A team at Bel Air Hospital, an institution of the Indian Red Cross Society in Panchgani, Maharashtra, has been silently making a difference during COVID-19. As we experience one of the most complex health and humanitarian crisis situations the world has seen, health professionals at the Hospital continue to show exemplary commitment to their call of duty. Despite dealing with challenges at multiple levels – personal, professional, social, physical and mental – they step out of their homes every day to provide crucial life-saving support. On World Humanitarian Day 2020, we pay tribute to all frontline responders in India and beyond. In this short and reflective piece, Sister Amala Xavier, Nursing-in-Charge at Bel Air Hospital, shares a glimpse of her team’s COVID-19 experience.

I am a staff nurse designated to look after the COVID-19 positive patients at the Indian Red Cross Society’s Bel-Air Hospital in Panchgani, Maharashtra. My team has a very positive outlook towards this mission and we have never let the fear of the coronavirus disease overpower us or impact our actions. It has been a very difficult time for healthcare workers on the frontline, but we have continued to look after patients at this Corona Care Centre with all our hearts.

During the initial period, when the pandemic started spreading, we underwent a week-long training on the importance of using personal protective equipment (PPE) and hand hygiene from the college of nursing faculty at the Bel-Air Institute. It was timely and holds us in good stead even today.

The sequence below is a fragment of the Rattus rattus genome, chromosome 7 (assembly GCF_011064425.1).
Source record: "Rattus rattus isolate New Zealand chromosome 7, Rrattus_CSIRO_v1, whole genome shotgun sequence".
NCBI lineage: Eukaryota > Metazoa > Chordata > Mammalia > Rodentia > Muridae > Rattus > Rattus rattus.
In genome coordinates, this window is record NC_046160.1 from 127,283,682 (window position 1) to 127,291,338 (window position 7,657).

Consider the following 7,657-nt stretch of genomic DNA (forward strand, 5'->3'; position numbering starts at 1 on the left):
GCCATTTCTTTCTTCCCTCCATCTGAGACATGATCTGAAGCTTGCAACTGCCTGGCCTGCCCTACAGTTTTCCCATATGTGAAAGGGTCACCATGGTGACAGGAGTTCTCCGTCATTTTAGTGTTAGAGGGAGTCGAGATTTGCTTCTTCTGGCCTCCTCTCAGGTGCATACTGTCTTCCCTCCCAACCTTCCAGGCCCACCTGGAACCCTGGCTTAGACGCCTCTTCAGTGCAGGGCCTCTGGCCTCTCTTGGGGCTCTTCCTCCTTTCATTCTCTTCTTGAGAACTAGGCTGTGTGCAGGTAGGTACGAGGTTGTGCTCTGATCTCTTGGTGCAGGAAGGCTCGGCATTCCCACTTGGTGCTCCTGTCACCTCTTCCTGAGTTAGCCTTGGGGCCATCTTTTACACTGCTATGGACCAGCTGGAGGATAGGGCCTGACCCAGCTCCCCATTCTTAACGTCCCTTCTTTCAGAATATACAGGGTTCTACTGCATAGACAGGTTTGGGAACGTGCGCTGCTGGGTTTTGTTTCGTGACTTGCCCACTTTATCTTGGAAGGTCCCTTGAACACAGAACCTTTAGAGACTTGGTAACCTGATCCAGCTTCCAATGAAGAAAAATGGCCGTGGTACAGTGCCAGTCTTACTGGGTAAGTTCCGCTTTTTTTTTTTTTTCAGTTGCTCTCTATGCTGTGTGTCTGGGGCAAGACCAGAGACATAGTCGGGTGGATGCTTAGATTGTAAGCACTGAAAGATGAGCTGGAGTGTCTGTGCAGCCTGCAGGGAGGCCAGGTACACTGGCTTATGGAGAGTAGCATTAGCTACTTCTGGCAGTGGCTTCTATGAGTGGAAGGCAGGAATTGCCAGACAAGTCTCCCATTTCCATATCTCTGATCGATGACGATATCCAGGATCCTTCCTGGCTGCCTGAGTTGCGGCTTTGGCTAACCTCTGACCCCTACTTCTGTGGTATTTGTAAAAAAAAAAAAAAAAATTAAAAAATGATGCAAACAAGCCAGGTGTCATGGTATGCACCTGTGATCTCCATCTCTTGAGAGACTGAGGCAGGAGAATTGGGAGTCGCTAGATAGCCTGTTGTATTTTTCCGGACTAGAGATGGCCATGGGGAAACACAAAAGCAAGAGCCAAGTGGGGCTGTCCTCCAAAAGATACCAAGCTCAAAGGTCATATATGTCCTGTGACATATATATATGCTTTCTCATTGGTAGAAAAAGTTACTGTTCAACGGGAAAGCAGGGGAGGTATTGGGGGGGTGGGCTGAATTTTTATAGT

One of the main challenges of this mission – which not many people would be familiar with – is wearing the PPE while at work. We are in coveralls throughout the duty period and it is often very difficult to communicate with our own team members. It gets frustrating at times, however, the team members have relentlessly continued working for the best interests and timely recovery of our patients. We are also amply aware of the risks of not wearing PPEs.

Then there are other medical challenges – of managing the elderly patients who have comorbidities such as diabetes, hypertension and other age-related issues.  Providing psychosocial support to them has been extremely important and effective to ease their worries and anxiety.

The team stays mentally strong by reading books, watching the news and by keeping abreast of how the pandemic is unfolding around the world. It motivates us to stay committed to our work. Our seniors and mentors, including our director Fr. Tomy K. MCBS, have been a pillar of support and help us tide over difficult situations. 

While we stay away from home, the good wishes and prayers we receive from our family members keep us going. Their contribution to this battle against the pandemic has not gone unnoticed. The disease is still actively spreading and my message to everyone is what they already know — follow the precautions of hand hygiene, safe distancing and respiratory etiquette. That is the only way we will be able to keep ourselves and our families protected.


Read more about the work of the Red Cross during COVID-19:

“As doctors, we serve as gatekeepers – first in, last out”

Supporting Communities Affected by Floods in Assam